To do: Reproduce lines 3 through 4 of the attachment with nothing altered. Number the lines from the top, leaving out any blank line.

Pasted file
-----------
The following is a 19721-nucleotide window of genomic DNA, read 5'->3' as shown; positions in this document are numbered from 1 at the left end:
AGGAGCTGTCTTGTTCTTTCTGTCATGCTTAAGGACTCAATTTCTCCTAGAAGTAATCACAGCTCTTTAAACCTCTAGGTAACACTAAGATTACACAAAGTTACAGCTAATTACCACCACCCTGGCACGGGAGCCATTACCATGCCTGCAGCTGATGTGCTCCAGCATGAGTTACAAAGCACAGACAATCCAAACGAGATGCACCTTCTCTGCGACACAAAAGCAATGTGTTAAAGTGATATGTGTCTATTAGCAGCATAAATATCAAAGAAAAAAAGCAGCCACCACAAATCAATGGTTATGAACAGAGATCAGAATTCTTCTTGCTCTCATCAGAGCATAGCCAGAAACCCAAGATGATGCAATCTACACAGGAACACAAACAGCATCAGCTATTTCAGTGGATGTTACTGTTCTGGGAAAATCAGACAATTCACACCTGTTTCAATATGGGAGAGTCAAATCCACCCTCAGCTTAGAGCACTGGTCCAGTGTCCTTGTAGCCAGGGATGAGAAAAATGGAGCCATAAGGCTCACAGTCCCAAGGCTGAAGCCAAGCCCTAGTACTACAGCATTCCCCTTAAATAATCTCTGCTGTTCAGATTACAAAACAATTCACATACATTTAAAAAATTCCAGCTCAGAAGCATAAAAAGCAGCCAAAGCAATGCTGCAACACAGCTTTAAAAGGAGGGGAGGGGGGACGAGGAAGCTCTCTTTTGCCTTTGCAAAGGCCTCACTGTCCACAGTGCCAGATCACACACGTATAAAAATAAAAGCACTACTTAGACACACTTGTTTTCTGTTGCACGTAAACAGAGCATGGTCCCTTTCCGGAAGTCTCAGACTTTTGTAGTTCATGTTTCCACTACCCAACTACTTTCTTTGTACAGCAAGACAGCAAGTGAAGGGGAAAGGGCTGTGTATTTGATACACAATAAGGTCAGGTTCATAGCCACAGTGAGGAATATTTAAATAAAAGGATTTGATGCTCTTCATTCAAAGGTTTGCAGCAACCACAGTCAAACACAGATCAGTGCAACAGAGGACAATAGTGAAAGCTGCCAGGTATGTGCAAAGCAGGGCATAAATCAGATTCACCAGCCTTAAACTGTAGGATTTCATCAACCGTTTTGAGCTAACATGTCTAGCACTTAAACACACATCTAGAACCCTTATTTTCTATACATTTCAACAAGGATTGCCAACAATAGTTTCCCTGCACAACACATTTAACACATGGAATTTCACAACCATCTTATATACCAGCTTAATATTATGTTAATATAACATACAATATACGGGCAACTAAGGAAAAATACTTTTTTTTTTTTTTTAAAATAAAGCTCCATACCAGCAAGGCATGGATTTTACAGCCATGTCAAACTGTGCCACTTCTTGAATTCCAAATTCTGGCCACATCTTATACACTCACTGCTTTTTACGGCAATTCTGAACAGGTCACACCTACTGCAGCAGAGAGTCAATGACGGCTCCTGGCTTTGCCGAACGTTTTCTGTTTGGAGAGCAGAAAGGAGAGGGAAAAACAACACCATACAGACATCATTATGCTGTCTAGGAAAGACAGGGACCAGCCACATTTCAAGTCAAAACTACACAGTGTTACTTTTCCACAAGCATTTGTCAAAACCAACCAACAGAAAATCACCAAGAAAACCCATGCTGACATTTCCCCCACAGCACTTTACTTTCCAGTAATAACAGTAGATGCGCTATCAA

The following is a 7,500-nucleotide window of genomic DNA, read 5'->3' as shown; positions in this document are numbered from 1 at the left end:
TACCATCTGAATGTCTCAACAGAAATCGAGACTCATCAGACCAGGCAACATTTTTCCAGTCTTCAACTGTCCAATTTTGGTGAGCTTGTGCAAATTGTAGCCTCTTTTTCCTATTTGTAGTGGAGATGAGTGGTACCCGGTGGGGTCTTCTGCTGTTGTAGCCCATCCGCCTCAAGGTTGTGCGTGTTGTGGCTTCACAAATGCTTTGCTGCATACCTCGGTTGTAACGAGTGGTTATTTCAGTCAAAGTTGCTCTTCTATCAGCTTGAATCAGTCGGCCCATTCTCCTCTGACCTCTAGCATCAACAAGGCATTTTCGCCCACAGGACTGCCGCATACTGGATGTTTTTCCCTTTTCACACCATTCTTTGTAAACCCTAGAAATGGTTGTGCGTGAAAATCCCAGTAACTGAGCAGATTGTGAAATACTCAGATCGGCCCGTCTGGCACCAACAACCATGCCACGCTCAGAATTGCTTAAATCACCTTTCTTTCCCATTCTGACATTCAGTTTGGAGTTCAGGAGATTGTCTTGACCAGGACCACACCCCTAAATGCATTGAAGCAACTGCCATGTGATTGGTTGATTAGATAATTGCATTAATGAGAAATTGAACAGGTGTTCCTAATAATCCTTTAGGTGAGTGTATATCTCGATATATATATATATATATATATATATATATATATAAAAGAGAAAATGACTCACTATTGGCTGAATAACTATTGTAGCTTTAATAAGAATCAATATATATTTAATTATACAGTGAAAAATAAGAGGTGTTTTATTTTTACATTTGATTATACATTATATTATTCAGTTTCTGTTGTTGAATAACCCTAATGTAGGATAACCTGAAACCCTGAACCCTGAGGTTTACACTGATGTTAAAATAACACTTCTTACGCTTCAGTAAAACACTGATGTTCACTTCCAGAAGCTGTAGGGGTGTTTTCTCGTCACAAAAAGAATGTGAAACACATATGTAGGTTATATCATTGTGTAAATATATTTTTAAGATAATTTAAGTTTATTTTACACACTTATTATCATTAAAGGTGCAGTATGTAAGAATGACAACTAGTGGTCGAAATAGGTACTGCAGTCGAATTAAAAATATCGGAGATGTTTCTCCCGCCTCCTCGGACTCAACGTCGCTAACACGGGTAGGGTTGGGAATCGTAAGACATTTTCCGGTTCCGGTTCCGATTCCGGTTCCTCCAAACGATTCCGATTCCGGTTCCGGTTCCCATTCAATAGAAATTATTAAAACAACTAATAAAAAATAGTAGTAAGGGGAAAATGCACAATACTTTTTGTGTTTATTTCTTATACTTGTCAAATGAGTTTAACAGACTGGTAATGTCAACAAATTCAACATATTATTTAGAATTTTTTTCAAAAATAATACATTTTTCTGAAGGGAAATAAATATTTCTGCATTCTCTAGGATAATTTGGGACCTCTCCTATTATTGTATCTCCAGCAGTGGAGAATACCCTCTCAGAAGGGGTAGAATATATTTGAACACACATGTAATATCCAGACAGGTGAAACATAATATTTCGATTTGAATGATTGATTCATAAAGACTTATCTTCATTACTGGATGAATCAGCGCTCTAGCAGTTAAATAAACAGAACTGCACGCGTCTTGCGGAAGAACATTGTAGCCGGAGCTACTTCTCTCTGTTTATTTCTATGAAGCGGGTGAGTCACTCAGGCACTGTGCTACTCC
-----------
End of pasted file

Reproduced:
The following is a 7,500-nucleotide window of genomic DNA, read 5'->3' as shown; positions in this document are numbered from 1 at the left end:
TACCATCTGAATGTCTCAACAGAAATCGAGACTCATCAGACCAGGCAACATTTTTCCAGTCTTCAACTGTCCAATTTTGGTGAGCTTGTGCAAATTGTAGCCTCTTTTTCCTATTTGTAGTGGAGATGAGTGGTACCCGGTGGGGTCTTCTGCTGTTGTAGCCCATCCGCCTCAAGGTTGTGCGTGTTGTGGCTTCACAAATGCTTTGCTGCATACCTCGGTTGTAACGAGTGGTTATTTCAGTCAAAGTTGCTCTTCTATCAGCTTGAATCAGTCGGCCCATTCTCCTCTGACCTCTAGCATCAACAAGGCATTTTCGCCCACAGGACTGCCGCATACTGGATGTTTTTCCCTTTTCACACCATTCTTTGTAAACCCTAGAAATGGTTGTGCGTGAAAATCCCAGTAACTGAGCAGATTGTGAAATACTCAGATCGGCCCGTCTGGCACCAACAACCATGCCACGCTCAGAATTGCTTAAATCACCTTTCTTTCCCATTCTGACATTCAGTTTGGAGTTCAGGAGATTGTCTTGACCAGGACCACACCCCTAAATGCATTGAAGCAACTGCCATGTGATTGGTTGATTAGATAATTGCATTAATGAGAAATTGAACAGGTGTTCCTAATAATCCTTTAGGTGAGTGTATATCTCGATATATATATATATATATATATATATATATATATAAAAGAGAAAATGACTCACTATTGGCTGAATAACTATTGTAGCTTTAATAAGAATCAATATATATTTAATTATACAGTGAAAAATAAGAGGTGTTTTATTTTTACATTTGATTATACATTATATTATTCAGTTTCTGTTGTTGAATAACCCTAATGTAGGATAACCTGAAACCCTGAACCCTGAGGTTTACACTGATGTTAAAATAACACTTCTTACGCTTCAGTAAAACACTGATGTTCACTTCCAGAAGCTGTAGGGGTGTTTTCTCGTCACAAAAAGAATGTGAAACACATATGTAGGTTATATCATTGTGTAAATATATTTTTAAGATAATTTAAGTTTATTTTACACACTTATTATCATTAAAGGTGCAGTATGTAAGAATGACAACTAGTGGTCGAAATAGGTACTGCAGTCGAATTAAAAATATCGGAGATGTTTCTCCCGCCTCCTCGGACTCAACGTCGCTAACACGGGTAGGGTTGGGAATCGTAAGACATTTTCCGGTTCCGGTTCCGATTCCGGTTCCTCCAAACGATTCCGATTCCGGTTCCGGTTCCCATTCAATAGAAATTATTAAAACAACTAATAAAAAATAGTAGTAAGGGGAAAATGCACAATACTTTTTGTGTTTATTTCTTATACTTGTCAAATGAGTTTAACAGACTGGTAATGTCAACAAATTCAACATATTATTTAGAATTTTTTTCAAAAATAATACATTTTTCTGAAGGGAAATAAATATTTCTGCATTCTCTAGGATAATTTGGGACCTCTCCTATTATTGTATCTCCAGCAGTGGAGAATACCCTCTCAGAAGGGGTAGAATATATTTGAACACACATGTAATATCCAGACAGGTGAAACATAATATTTCGATTTGAATGATTGATTCATAAAGACTTATCTTCATTACTGGATGAATCAGCGCTCTAGCAGTTAAATAAACAGAACTGCACGCGTCTTGCGGAAGAACATTGTAGCCGGAGCTACTTCTCTCTGTTTATTTCTATGAAGCGGGTGAGTCACTCAGGCACTGTGCTACTCC